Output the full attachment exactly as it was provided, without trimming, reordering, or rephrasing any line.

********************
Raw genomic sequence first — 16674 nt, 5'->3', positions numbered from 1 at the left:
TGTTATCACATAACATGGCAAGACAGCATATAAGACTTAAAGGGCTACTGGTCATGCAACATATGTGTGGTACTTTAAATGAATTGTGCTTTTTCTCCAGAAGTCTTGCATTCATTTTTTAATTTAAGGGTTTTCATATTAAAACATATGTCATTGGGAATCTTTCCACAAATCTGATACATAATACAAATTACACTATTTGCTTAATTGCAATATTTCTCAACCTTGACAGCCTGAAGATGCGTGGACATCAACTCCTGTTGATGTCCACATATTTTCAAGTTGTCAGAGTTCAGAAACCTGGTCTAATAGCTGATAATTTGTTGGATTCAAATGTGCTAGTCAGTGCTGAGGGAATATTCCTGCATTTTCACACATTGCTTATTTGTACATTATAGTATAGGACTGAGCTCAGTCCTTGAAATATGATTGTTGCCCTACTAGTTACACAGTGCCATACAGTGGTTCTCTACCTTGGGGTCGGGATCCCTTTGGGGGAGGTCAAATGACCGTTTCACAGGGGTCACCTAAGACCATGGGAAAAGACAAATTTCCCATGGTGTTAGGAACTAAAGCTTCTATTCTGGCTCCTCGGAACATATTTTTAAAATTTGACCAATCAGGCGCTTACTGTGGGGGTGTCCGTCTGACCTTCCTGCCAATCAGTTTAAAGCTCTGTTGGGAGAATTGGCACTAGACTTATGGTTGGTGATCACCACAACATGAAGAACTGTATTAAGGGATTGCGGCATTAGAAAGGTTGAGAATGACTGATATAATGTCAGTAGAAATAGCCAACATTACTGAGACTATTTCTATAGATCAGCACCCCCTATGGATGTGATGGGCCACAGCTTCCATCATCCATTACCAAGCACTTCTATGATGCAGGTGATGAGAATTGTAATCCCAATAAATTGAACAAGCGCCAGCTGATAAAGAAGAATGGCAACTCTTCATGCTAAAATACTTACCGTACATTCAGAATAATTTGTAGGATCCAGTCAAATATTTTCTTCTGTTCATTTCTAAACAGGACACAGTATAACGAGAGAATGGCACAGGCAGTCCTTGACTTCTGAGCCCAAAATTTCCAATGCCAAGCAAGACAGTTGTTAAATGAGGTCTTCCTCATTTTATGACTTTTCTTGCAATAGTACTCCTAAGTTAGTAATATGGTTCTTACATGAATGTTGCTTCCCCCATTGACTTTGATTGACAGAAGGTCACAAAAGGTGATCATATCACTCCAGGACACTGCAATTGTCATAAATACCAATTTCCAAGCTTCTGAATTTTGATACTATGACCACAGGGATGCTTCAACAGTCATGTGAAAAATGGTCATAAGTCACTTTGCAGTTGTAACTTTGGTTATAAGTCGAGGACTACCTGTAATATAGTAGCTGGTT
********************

Raw genomic sequence first — 16674 nt, 5'->3', positions numbered from 1 at the left:
TGTTATCACATAACATGGCAAGACAGCATATAAGACTTAAAGGGCTACTGGTCATGCAACATATGTGTGGTACTTTAAATGAATTGTGCTTTTTCTCCAGAAGTCTTGCATTCATTTTTTAATTTAAGGGTTTTCATATTAAAACATATGTCATTGGGAATCTTTCCACAAATCTGATACATAATACAAATTACACTATTTGCTTAATTGCAATATTTCTCAACCTTGACAGCCTGAAGATGCGTGGACATCAACTCCTGTTGATGTCCACATATTTTCAAGTTGTCAGAGTTCAGAAACCTGGTCTAATAGCTGATAATTTGTTGGATTCAAATGTGCTAGTCAGTGCTGAGGGAATATTCCTGCATTTTCACACATTGCTTATTTGTACATTATAGTATAGGACTGAGCTCAGTCCTTGAAATATGATTGTTGCCCTACTAGTTACACAGTGCCATACAGTGGTTCTCTACCTTGGGGTCGGGATCCCTTTGGGGGAGGTCAAATGACCGTTTCACAGGGGTCACCTAAGACCATGGGAAAAGACAAATTTCCCATGGTGTTAGGAACTAAAGCTTCTATTCTGGCTCCTCGGAACATATTTTTAAAATTTGACCAATCAGGCGCTTACTGTGGGGGTGTCCGTCTGACCTTCCTGCCAATCAGTTTAAAGCTCTGTTGGGAGAATTGGCACTAGACTTATGGTTGGTGATCACCACAACATGAAGAACTGTATTAAGGGATTGCGGCATTAGAAAGGTTGAGAATGACTGATATAATGTCAGTAGAAATAGCCAACATTACTGAGACTATTTCTATAGATCAGCACCCCCTATGGATGTGATGGGCCACAGCTTCCATCATCCATTACCAAGCACTTCTATGATGCAGGTGATGAGAATTGTAATCCCAATAAATTGAACAAGCGCCAGCTGATAAAGAAGAATGGCAACTCTTCATGCTAAAATACTTACCGTACATTCAGAATAATTTGTAGGATCCAGTCAAATATTTTCTTCTGTTCATTTCTAAACAGGACACAGTATAACGAGAGAATGGCACAGGCAGTCCTTGACTTCTGAGCCCAAAATTTCCAATGCCAAGCAAGACAGTTGTTAAATGAGGTCTTCCTCATTTTATGACTTTTCTTGCAATAGTACTCCTAAGTTAGTAATATGGTTCTTACATGAATGTTGCTTCCCCCATTGACTTTGATTGACAGAAGGTCACAAAAGGTGATCATATCACTCCAGGACACTGCAATTGTCATAAATACCAATTTCCAAGCTTCTGAATTTTGATACTATGACCACAGGGATGCTTCAACAGTCATGTGAAAAATGGTCATAAGTCACTTTGCAGTTGTAACTTTGGTTATAAGTCGAGGACTACCTGTAATATAGTAGCTGGTT